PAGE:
Even the original perpetrators, H&M and Zara, are getting in on the act, with recycling and repair schemes. Fabric recycling or reconstituting has promise, but the industry at its current size can’t keep up with the gargantuan production.
“There’s a growing sense that people understand that buying secondhand is a more sustainable option, if you like,” says Payne.
“And so we’re seeing this massive growth in resale, and resale platforms around the world.”
Secondhand clothing, while almost by definition better than new, is not the closed loop one might hope it to be. Fifteen million secondhand garments pour into Accra, Ghana, each week, nearly half of which ends up in massive piles of waste.
“There’s this kind of mindset, which is about continual change and continual consumption,” says Payne. “It’s that mindset that needs to shift.”
Ultimately, it seems that the people who buy these clothes must also have a role to play in the slowing of fast fashion – not, perhaps, in precisely which brands they buy from each time, but the speed at which they buy.
“The other way to look at it is that you can purchase from a fast-fashion store, but you might have that garment in your wardrobe for a long time,” says Payne.
“Because you keep using it, and mending it, and so on, then it becomes almost a slow garment, even though it was purchased from a fast-fashion store.”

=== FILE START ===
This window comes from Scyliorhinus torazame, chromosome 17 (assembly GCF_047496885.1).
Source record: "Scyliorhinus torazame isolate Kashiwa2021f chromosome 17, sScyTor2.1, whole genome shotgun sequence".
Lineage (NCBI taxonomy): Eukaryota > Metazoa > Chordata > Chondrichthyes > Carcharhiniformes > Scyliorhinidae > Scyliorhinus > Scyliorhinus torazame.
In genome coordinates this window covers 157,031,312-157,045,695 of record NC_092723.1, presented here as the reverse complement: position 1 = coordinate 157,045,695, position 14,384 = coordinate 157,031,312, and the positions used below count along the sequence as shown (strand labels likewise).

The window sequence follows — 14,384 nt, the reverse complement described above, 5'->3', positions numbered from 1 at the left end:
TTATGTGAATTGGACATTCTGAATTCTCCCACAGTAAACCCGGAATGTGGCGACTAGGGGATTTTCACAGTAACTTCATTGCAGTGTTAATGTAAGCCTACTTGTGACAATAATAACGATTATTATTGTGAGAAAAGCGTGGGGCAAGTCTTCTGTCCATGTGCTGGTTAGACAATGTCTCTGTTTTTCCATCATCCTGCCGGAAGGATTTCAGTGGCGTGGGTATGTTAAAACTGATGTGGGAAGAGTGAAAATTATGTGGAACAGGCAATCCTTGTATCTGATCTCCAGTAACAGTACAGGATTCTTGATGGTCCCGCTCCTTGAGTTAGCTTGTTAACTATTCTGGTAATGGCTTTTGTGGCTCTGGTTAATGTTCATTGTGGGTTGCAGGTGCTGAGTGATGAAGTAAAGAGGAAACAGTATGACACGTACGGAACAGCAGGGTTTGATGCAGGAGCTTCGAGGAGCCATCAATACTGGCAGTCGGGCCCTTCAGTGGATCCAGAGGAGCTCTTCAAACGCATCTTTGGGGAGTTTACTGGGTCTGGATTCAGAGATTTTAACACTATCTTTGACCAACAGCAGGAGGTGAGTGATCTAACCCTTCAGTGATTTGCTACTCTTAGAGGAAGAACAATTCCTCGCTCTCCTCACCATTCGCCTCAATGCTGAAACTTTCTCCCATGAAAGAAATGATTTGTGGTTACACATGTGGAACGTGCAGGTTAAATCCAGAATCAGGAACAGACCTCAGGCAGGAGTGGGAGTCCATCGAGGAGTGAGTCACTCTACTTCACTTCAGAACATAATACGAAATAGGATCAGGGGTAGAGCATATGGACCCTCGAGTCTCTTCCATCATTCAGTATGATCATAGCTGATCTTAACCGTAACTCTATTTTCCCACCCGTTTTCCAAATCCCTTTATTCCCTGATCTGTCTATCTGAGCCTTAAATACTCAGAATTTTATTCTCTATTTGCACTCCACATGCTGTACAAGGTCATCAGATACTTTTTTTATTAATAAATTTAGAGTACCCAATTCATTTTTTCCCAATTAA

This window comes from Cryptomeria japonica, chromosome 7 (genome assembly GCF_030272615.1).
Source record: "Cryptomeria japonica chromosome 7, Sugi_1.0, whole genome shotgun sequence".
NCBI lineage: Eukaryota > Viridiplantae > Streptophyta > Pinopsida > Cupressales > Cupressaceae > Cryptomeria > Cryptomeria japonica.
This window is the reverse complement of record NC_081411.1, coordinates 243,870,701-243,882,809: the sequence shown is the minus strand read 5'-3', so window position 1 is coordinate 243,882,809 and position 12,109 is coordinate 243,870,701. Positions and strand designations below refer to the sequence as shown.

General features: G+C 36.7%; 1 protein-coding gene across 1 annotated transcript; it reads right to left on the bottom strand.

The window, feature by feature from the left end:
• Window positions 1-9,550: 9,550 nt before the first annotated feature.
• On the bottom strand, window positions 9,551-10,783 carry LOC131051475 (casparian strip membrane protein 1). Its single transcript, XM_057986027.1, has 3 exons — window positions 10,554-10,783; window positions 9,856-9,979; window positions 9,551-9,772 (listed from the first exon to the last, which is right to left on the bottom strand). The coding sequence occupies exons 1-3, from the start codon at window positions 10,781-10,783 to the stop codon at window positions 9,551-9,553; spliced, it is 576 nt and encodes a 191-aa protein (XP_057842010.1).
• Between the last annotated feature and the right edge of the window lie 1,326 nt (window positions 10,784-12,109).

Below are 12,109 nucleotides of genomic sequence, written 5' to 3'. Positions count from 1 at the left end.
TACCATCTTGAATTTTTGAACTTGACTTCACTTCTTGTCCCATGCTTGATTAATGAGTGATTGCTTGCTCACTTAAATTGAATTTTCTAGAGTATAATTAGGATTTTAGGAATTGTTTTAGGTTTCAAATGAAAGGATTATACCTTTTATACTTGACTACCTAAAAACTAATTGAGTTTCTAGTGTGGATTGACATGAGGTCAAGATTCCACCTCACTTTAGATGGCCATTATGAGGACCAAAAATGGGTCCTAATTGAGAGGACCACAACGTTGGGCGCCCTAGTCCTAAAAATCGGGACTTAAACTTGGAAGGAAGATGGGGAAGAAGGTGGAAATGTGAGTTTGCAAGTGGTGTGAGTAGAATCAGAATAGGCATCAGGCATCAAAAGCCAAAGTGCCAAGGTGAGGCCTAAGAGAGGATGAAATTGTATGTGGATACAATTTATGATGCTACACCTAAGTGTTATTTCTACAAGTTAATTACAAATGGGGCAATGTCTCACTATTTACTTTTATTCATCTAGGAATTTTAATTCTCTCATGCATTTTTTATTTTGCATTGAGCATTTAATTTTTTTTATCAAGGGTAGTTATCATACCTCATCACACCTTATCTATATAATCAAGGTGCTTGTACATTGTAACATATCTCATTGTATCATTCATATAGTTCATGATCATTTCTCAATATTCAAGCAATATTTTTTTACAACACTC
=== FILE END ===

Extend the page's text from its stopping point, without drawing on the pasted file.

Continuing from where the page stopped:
“There’s a lot of discourse in the sustainable-fashion community about [how] we shouldn’t focus on the consumer, we should really only just target industry,” says Skinner.
“I think it’s really important that consumers are aware of the problem and motivated – not necessarily that all consumers will be able to make massive changes in their lives, but the more interested we are as individuals, as people, as voters, the better chance we have of really pushing the government to bring in some regulations like we’re seeing overseas.”
The next part of Skinner’s research will be testing a way to change consumers behaviour around fast fashion.
“For a lot of people, fashion is a kind of frivolous thing, and not a concern,” she says.
“It’s got huge impacts, socially and environmentally, and it needs to be taken seriously.”
Next week in Part 2: We examine consumer attitudes in detail, and how they might be changed. Read here.
Originally published by Cosmos as What is fast fashion – and what role do consumers have to play in it?
Ellen Phiddian is a science journalist at Cosmos. She has a BSc (Honours) in chemistry and science communication, and an MSc in science communication, both from the Australian National University.